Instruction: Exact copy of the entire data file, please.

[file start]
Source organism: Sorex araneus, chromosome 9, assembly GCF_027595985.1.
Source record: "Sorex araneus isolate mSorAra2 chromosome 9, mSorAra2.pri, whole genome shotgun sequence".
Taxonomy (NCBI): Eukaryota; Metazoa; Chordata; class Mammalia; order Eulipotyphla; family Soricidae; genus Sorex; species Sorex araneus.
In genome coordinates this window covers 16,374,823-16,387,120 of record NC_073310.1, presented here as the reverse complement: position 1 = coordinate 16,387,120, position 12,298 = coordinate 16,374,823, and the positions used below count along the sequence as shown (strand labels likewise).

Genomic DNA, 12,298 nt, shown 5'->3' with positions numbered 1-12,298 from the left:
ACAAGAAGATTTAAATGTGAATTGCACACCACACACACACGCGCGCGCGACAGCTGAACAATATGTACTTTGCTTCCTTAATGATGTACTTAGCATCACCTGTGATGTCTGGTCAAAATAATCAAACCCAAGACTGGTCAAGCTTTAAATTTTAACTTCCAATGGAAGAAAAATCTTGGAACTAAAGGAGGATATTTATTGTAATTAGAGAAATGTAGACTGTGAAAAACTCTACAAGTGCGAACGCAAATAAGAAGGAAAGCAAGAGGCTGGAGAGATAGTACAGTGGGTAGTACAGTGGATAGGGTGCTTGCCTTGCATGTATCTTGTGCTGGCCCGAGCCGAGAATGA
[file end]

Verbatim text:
Source organism: Sorex araneus, chromosome 9, assembly GCF_027595985.1.
Source record: "Sorex araneus isolate mSorAra2 chromosome 9, mSorAra2.pri, whole genome shotgun sequence".
Taxonomy (NCBI): Eukaryota; Metazoa; Chordata; class Mammalia; order Eulipotyphla; family Soricidae; genus Sorex; species Sorex araneus.
In genome coordinates this window covers 16,374,823-16,387,120 of record NC_073310.1, presented here as the reverse complement: position 1 = coordinate 16,387,120, position 12,298 = coordinate 16,374,823, and the positions used below count along the sequence as shown (strand labels likewise).

Genomic DNA, 12,298 nt, shown 5'->3' with positions numbered 1-12,298 from the left:
ACAAGAAGATTTAAATGTGAATTGCACACCACACACACACGCGCGCGCGACAGCTGAACAATATGTACTTTGCTTCCTTAATGATGTACTTAGCATCACCTGTGATGTCTGGTCAAAATAATCAAACCCAAGACTGGTCAAGCTTTAAATTTTAACTTCCAATGGAAGAAAAATCTTGGAACTAAAGGAGGATATTTATTGTAATTAGAGAAATGTAGACTGTGAAAAACTCTACAAGTGCGAACGCAAATAAGAAGGAAAGCAAGAGGCTGGAGAGATAGTACAGTGGGTAGTACAGTGGATAGGGTGCTTGCCTTGCATGTATCTTGTGCTGGCCCGAGCCGAGAATGA